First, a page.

Protesters have had a regular presence outside the facility. Drenched in sweat from the intense heat, protesters on Wednesday shouted "Homes Instead!" A mother showed up with her three young children, two of whom sat in a stroller and held signs that read "Close the camps."

Republicans accused the Democratic candidates of trying to score cheap political points with the pilgrimages to Homestead, saying they should be focused on crafting solutions to problems with the nation's immigration system.

"If Democrats actually cared about the migrant children instead of using them for political purposes, they would close the loopholes," Republican National Committee spokesman Steve Guest said.

Federal lawmakers and immigrant rights advocates have called for the detention center to be shut down, saying it is holding children for too long in "prison-like" conditions. A Clinton-era settlement generally bars the government from holding children longer than 20 days, but some children at Homestead said they had been there for months.

Caliburn said in a statement that it operates temporary shelters to protect "vulnerable, unaccompanied young people" and provide them with services including classes, recreation and medical care, "not private prisons or detention centers."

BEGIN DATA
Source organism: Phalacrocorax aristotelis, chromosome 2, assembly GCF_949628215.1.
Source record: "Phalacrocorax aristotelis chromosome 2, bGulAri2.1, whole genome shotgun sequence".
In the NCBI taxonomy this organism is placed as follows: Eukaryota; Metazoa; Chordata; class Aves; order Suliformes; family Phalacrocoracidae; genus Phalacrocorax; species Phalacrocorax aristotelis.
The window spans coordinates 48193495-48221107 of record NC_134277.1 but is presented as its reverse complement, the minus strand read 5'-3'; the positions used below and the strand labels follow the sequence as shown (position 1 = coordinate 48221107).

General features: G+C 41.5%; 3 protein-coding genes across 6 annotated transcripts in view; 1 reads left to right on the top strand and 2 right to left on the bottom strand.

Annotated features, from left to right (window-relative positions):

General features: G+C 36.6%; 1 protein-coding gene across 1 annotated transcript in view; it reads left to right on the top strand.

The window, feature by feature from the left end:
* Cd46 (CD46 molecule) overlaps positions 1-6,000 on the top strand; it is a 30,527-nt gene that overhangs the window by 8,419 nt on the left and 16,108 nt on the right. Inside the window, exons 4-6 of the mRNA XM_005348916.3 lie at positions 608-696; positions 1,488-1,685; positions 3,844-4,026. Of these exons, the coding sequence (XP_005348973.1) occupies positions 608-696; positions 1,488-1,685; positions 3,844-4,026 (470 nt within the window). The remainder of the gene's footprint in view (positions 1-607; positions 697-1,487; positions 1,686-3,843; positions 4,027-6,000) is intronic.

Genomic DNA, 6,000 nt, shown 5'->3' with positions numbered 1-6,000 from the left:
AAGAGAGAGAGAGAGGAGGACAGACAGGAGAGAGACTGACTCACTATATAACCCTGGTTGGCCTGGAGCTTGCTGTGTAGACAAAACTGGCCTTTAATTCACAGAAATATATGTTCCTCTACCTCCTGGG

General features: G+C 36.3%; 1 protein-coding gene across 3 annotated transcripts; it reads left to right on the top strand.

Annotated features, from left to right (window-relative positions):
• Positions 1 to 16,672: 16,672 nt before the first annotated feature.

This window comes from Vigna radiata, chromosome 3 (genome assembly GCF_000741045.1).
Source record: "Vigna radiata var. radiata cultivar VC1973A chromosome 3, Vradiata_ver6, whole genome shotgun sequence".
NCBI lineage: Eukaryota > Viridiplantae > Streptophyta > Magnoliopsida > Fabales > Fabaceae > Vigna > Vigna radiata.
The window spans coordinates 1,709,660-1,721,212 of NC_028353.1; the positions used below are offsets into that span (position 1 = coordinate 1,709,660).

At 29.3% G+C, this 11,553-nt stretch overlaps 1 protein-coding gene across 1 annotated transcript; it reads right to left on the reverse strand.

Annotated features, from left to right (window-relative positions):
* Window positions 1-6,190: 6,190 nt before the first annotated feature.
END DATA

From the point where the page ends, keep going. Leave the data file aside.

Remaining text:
"Those who suggest otherwise are intentionally creating a false and deceptive description to mislead the public and score political points," the company said.

Immigrant advocates express concerns the facility is not licensed by the state. The Florida Department of Children and Families does not conduct regular inspections, saying it has no jurisdiction because the property stands on federal grounds. The federal government has waived child abuse and neglect checks on employees.

A motion filed last month in a federal court included dozens of testimonials from children who complain they cry because they miss their families and are allowed only limited phone calls. They are obligated to follow numerous strict rules, such as no touching or hugging friends, or risk prolonging their detention or facing deportation.

Advocates wrote some of the testimonials on poster board and planted them in a grassy area outside the facility on Wednesday, giving the appearance of campaign yard signs.

A boy who told lawyers he had been there for four months said he had been punched in the face by another child and had not seen a doctor. A girl told attorneys she and her sister were at the same facility but in separate areas and could see each other only once a week. Another teen was not allowed to make phone calls to family members on his 17th birthday. And many children described frustration at the process of reunification, saying they could not understand why it was taking so long to be released when they had relatives in the U.S.

Swalwell said he stopped by Homestead to show the children that officials are working to close down such facilities.

"These children are not forgotten; these children are thought about, heard about, every single day," Swalwell said. "And inside Congress there are more people than not who want to close these camps. We just need a president that would never allow a camp like this to exist in the first place."